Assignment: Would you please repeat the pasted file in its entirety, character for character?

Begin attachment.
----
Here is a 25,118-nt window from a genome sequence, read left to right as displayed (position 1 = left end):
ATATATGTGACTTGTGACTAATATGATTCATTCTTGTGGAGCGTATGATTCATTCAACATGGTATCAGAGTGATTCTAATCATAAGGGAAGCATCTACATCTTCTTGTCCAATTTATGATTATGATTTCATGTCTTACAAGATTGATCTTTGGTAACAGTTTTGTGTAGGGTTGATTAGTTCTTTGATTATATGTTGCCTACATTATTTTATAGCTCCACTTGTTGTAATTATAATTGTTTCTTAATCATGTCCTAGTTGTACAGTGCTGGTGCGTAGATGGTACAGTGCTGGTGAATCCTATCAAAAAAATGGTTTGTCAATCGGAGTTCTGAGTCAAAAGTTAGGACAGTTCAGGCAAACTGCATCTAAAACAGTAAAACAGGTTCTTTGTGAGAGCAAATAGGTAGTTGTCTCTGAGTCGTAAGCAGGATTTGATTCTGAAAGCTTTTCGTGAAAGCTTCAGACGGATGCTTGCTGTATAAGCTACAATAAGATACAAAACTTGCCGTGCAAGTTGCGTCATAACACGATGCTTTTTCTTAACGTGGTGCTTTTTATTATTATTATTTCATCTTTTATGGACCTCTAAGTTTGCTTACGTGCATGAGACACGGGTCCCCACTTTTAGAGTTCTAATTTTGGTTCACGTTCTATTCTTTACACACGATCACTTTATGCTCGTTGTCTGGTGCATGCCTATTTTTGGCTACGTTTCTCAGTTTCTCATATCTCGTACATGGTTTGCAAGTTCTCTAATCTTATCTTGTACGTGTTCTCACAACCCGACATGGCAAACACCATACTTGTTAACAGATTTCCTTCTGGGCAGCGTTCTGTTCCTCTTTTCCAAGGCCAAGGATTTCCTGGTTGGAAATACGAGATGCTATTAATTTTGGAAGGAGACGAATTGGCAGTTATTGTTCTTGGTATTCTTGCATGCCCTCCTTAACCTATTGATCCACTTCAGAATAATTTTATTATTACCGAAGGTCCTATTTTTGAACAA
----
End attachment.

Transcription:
Here is a 25,118-nt window from a genome sequence, read left to right as displayed (position 1 = left end):
ATATATGTGACTTGTGACTAATATGATTCATTCTTGTGGAGCGTATGATTCATTCAACATGGTATCAGAGTGATTCTAATCATAAGGGAAGCATCTACATCTTCTTGTCCAATTTATGATTATGATTTCATGTCTTACAAGATTGATCTTTGGTAACAGTTTTGTGTAGGGTTGATTAGTTCTTTGATTATATGTTGCCTACATTATTTTATAGCTCCACTTGTTGTAATTATAATTGTTTCTTAATCATGTCCTAGTTGTACAGTGCTGGTGCGTAGATGGTACAGTGCTGGTGAATCCTATCAAAAAAATGGTTTGTCAATCGGAGTTCTGAGTCAAAAGTTAGGACAGTTCAGGCAAACTGCATCTAAAACAGTAAAACAGGTTCTTTGTGAGAGCAAATAGGTAGTTGTCTCTGAGTCGTAAGCAGGATTTGATTCTGAAAGCTTTTCGTGAAAGCTTCAGACGGATGCTTGCTGTATAAGCTACAATAAGATACAAAACTTGCCGTGCAAGTTGCGTCATAACACGATGCTTTTTCTTAACGTGGTGCTTTTTATTATTATTATTTCATCTTTTATGGACCTCTAAGTTTGCTTACGTGCATGAGACACGGGTCCCCACTTTTAGAGTTCTAATTTTGGTTCACGTTCTATTCTTTACACACGATCACTTTATGCTCGTTGTCTGGTGCATGCCTATTTTTGGCTACGTTTCTCAGTTTCTCATATCTCGTACATGGTTTGCAAGTTCTCTAATCTTATCTTGTACGTGTTCTCACAACCCGACATGGCAAACACCATACTTGTTAACAGATTTCCTTCTGGGCAGCGTTCTGTTCCTCTTTTCCAAGGCCAAGGATTTCCTGGTTGGAAATACGAGATGCTATTAATTTTGGAAGGAGACGAATTGGCAGTTATTGTTCTTGGTATTCTTGCATGCCCTCCTTAACCTATTGATCCACTTCAGAATAATTTTATTATTACCGAAGGTCCTATTTTTGAACAA